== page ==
View from the North: Questions of Ethnic Identity Persistence in Mass-Media Dominated North America
By Mark Wegierski
Mark Wegierski looks at some cultural resistance to the “main stream media”.
The persistence of the cultural identity of some so-called “white ethnic” groups such as Polish-Canadians has become increasingly problematic in the North American (U.S. and Canada) cultural space, dominated by mass media.
The official declaration of Canada as a multicultural society has not led to an increased profile for some of these “white ethnic” groups such as Polish-Canadians. Indeed, there is a marked contrast between the major emphasis placed today in Canada on so-called visible minorities – as opposed to the so-called “white ethnics”.
Canada and the United States today are countries where the various mass media have reached a historically unprecedented level of importance in determining the way in which persons think, create, and live. Living in such a mass-media saturated society, it now becomes almost impossible to even conceptualize how life might have been lived before the advent of radio, cinema, television, rock- and rap-music, cable-networks, or the Internet. To the extent that a certain cultural tendency does not appear prominently in the mass-media, its presence in society is almost certainly going to be minor.
There is indeed some question whether the Internet, with its potential for a genuine pluralism of outlooks, is rather different from such media as radio, cinema, television, and rock- and rap-music, where the presence of so-called gatekeepers was always quite salient. However, the Internet had arrived as a truly widespread medium only in the late 1990s. Indeed, the first websites accessible to everyone who had a computer and Internet connection became possible only in 1995. Thus, the Internet arrived after over four decades of the very heavy conceptual and infrastructural weight of earlier media, most notably, television.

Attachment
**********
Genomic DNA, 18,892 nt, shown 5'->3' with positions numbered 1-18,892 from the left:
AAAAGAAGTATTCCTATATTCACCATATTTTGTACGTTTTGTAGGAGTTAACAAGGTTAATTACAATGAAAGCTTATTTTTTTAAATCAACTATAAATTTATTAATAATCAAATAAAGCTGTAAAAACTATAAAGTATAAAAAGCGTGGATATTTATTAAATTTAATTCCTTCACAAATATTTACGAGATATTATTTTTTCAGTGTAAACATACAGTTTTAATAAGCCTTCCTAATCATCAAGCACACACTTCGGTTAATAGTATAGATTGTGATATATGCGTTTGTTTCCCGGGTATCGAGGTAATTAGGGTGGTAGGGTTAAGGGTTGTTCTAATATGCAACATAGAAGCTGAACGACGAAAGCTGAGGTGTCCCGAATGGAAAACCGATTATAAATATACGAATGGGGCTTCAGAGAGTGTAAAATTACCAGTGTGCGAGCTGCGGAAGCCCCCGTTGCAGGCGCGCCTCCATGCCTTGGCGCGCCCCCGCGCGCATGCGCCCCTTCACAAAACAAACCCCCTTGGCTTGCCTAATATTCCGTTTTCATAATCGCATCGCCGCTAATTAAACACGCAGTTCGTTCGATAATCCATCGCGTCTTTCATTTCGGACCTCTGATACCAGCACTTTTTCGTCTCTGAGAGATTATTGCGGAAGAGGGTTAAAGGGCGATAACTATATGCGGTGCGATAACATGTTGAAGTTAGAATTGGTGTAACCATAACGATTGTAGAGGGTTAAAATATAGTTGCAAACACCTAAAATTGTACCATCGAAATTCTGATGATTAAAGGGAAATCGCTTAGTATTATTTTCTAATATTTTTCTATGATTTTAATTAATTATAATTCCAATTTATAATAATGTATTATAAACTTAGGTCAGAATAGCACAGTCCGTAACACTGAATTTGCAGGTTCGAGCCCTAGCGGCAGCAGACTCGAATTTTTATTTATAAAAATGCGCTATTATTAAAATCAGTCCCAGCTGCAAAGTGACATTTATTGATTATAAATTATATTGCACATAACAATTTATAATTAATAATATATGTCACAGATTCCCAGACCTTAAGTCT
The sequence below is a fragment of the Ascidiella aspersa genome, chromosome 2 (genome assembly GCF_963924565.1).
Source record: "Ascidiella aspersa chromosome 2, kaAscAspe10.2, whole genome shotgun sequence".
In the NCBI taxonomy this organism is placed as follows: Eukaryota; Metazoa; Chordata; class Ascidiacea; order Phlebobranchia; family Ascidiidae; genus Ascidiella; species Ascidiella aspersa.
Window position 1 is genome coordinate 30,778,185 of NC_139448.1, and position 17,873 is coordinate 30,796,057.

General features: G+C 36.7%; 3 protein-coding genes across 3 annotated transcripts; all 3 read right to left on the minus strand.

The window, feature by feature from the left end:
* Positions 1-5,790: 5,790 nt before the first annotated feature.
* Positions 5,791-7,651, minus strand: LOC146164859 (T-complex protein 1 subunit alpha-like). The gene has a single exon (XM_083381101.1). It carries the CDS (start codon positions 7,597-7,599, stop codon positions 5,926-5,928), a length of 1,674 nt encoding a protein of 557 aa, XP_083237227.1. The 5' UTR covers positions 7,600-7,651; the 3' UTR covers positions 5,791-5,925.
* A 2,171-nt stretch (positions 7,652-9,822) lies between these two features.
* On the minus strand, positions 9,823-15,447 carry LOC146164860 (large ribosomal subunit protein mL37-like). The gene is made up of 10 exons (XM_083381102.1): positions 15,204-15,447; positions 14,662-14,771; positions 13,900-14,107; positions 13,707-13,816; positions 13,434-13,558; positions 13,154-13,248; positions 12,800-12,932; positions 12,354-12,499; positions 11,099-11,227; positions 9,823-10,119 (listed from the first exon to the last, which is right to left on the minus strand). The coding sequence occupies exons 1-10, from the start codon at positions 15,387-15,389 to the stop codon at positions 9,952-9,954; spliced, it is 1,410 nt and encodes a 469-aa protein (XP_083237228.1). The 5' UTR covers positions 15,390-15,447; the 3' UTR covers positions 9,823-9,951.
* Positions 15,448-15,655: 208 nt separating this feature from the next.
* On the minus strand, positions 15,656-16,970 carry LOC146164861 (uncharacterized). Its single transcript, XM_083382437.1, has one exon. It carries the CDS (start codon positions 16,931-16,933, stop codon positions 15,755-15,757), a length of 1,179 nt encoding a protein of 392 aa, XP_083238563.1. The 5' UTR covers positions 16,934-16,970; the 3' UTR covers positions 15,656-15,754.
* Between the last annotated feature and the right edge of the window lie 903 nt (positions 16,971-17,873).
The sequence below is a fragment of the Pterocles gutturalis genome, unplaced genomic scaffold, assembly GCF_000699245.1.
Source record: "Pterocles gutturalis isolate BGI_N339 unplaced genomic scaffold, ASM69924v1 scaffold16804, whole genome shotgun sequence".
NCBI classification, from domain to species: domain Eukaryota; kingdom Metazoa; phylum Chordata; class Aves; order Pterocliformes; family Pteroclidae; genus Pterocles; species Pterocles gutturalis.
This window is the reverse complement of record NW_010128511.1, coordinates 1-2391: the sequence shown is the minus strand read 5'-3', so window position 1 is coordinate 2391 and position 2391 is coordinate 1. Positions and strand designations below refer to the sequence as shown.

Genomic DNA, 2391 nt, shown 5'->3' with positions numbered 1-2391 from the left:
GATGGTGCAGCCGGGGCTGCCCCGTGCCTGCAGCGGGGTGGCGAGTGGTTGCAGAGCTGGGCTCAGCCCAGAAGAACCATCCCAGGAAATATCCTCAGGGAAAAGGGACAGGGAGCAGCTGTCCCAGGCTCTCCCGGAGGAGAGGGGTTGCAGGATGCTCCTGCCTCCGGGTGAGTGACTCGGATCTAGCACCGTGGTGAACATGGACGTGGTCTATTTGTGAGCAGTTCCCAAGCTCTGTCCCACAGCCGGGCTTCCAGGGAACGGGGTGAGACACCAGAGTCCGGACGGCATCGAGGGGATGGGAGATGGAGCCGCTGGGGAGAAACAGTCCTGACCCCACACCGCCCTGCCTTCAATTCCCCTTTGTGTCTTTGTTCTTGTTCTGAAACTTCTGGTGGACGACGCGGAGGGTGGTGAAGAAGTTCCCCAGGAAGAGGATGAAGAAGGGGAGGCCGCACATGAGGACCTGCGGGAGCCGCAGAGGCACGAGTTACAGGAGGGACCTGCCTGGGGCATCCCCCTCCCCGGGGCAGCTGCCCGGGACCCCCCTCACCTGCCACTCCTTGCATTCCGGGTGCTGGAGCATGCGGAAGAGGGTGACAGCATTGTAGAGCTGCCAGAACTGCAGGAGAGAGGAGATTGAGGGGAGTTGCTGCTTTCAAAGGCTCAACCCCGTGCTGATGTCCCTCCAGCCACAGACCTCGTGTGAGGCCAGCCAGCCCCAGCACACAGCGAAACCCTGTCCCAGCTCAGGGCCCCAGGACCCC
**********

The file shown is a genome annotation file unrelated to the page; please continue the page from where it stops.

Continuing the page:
Canada today is clearly in the ambit of a North American mass-media based pop-culture. This pop-culture quite relentlessly obliterates any distinctive fragment-cultures. This happens especially when they lack a presence in the mass-media and pop-culture, or in the state-supported official custodians of Canadian culture — typified by so-called CanLit — or are unable to generate a certain cultural resiliency on their own.
Let me preface my upcoming comments by saying that I have lived closely in the Canadian and American mediascape and soundscape for over forty years. Thus, I am rather familiar with the output of the major media in Canada, and especially in the Toronto cityscape, where I was born and have lived nearly all of my life.
Despite claims of over a million persons of Polish descent in Canada, the Polish-Canadian group has become possibly one of the least salient groups in Canada today.